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Guide to NC Pests


Silverfish and firebrats are small, wingless insects. Their bodies are flattened, carrot-shaped, and most always covered with scales. Silverfish and firebrats are characterized by two long antennae attached to the head and three long tail-like appendages that project from the tip of the abdomen.

Adult silverfish are about ½ - ¾” in length with light gray, dark gray or silver-colored scales, depending on the species. Adult firebrats are about ½” in length and can be gray in color, but usually the scales are brown and mottled in appearance. The nymphs look similar to the adults but are a whitish color. The flattened bodies of these insects allow them hide in very small cracks and crevices.

Biology and Behavior

Silverfish prefer cool, damp areas, and are often found in bathrooms, basements, and in bookshelves or other areas where rarely used items are stored. Firebrats favor habitats with high temperatures (90ºF and above) and humidity, such as around stoves, furnaces, fireplaces, hot-water heaters, and attics. Both silverfish and firebrats are active at night and hide in cracks and crevices during the day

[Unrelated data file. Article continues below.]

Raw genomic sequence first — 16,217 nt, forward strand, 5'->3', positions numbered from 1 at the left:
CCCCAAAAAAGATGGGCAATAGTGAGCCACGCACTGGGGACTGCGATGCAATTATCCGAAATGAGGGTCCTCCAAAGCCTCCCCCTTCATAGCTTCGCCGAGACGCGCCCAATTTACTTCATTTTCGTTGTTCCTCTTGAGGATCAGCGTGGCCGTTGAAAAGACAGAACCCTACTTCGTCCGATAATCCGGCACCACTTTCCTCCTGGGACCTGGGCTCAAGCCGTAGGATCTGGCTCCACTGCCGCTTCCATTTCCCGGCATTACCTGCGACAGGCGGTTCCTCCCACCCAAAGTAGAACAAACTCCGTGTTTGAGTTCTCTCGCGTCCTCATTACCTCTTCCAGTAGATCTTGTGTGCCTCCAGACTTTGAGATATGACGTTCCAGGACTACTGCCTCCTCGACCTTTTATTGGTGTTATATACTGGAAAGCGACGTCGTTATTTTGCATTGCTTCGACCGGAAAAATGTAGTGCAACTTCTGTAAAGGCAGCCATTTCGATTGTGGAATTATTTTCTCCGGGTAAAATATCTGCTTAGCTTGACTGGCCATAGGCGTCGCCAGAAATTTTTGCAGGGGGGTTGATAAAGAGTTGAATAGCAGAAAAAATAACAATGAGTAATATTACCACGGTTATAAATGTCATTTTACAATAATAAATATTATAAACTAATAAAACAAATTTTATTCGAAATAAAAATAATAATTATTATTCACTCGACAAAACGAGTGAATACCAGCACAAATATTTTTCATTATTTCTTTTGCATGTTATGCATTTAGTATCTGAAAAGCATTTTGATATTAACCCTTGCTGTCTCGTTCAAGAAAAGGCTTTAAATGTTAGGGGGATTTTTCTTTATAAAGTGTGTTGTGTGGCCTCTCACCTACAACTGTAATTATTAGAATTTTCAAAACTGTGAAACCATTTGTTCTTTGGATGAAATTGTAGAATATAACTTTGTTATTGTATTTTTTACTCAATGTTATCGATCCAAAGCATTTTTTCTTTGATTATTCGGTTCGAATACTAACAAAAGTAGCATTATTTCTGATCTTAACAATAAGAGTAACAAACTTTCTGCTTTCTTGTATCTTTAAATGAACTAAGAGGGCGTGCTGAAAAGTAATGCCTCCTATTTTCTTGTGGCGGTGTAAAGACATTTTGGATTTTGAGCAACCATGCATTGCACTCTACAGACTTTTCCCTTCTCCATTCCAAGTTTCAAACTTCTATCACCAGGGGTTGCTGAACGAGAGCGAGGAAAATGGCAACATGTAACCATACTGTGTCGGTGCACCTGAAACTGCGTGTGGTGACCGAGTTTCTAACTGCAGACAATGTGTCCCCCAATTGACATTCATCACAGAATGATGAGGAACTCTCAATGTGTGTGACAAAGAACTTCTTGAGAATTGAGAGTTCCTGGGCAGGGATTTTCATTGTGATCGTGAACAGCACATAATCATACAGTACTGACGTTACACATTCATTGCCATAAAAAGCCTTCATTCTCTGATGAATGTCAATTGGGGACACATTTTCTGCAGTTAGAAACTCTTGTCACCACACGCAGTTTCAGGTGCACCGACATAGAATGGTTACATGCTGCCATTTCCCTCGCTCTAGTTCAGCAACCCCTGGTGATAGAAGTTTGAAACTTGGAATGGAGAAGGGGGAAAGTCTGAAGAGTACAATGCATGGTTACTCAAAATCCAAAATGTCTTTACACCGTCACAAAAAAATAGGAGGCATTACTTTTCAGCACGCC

A silverfish female may lay over 100 eggs during her lifetime. Eggs are laid singly or in small groups, hatching in three to six weeks. Young silverfish and firebrats resemble adults except being smaller and more white in beofre taking on the on the adult color in four to six weeks. Adults may live two to eight years. Firebrats lay about 50 eggs at one time in several batches. Eggs hatch in about two weeks under ideal conditions. Unlike other insects, silverfish and firebrats continue to grow and molt throughout their lives.

Feeding Activity

Silverfish and firebrats feed on many types of paper and fabric. They are particularly attracted to glazed paper or material used in book bindings, which may include starch, glues, or other materials. These insects also feed on carbohydrates and foods high in protein, such as dried beef.  Often the first indication of a silverfish or firebrat infestation is the evidence they leave behind. Book bindings that are attacked by silverfish or firebrats may have ragged edges or markings on the bindings. Silverfish and firebrats may also leave cast skins, scales, and/or feces on attacked materials.